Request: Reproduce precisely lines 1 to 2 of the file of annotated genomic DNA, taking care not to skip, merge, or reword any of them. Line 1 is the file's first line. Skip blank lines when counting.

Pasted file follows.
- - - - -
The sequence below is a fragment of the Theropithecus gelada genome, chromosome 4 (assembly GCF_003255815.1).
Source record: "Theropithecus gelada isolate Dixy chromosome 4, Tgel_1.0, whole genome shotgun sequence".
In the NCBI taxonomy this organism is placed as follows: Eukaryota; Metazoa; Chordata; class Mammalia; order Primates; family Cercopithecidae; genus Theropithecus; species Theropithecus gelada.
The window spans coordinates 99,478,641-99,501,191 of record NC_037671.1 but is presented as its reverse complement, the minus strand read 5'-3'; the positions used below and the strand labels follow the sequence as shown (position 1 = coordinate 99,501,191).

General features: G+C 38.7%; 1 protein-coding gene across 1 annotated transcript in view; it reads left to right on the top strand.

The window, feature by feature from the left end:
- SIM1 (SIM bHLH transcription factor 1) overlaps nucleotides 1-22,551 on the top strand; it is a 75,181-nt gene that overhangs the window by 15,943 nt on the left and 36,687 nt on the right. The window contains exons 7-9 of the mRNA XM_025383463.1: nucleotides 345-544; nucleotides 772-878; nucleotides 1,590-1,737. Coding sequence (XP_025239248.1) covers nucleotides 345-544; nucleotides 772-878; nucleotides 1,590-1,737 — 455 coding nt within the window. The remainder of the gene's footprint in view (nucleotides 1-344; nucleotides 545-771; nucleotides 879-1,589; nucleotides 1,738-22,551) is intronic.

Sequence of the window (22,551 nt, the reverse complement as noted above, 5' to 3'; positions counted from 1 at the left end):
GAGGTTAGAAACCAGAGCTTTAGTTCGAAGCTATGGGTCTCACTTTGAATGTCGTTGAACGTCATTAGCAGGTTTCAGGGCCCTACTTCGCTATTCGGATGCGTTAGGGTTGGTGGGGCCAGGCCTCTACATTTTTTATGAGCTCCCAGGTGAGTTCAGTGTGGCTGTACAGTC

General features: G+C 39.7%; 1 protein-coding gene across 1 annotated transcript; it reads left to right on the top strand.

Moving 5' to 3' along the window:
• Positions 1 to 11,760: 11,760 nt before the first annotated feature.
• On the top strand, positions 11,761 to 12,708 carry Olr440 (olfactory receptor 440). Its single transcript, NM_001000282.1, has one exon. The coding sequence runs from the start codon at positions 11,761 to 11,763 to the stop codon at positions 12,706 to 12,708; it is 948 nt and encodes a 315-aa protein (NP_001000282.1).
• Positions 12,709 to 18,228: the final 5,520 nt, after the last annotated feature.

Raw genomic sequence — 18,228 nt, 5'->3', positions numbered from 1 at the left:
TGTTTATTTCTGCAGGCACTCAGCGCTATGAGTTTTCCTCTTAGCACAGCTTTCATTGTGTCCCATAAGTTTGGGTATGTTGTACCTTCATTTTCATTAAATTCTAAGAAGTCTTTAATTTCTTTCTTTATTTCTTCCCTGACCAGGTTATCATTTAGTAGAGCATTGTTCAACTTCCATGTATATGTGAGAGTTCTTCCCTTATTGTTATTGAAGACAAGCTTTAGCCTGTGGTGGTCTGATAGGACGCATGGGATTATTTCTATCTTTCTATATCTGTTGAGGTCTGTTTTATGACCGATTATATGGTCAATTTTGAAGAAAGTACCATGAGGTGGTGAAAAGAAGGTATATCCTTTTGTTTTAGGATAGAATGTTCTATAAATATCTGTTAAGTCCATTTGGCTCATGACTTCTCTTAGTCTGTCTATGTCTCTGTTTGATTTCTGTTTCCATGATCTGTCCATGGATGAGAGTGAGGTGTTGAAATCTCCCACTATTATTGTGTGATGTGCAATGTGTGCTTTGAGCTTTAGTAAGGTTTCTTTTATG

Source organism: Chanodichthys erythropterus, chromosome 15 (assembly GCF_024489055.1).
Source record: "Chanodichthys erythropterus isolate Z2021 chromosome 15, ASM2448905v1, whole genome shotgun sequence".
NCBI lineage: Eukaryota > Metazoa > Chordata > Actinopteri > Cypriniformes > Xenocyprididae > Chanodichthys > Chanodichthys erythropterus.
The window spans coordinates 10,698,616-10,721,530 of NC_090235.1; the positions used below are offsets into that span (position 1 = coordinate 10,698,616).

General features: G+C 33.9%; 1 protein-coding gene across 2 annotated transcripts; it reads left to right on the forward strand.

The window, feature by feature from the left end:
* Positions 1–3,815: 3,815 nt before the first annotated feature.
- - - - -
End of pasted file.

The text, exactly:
The sequence below is a fragment of the Theropithecus gelada genome, chromosome 4 (assembly GCF_003255815.1).
Source record: "Theropithecus gelada isolate Dixy chromosome 4, Tgel_1.0, whole genome shotgun sequence".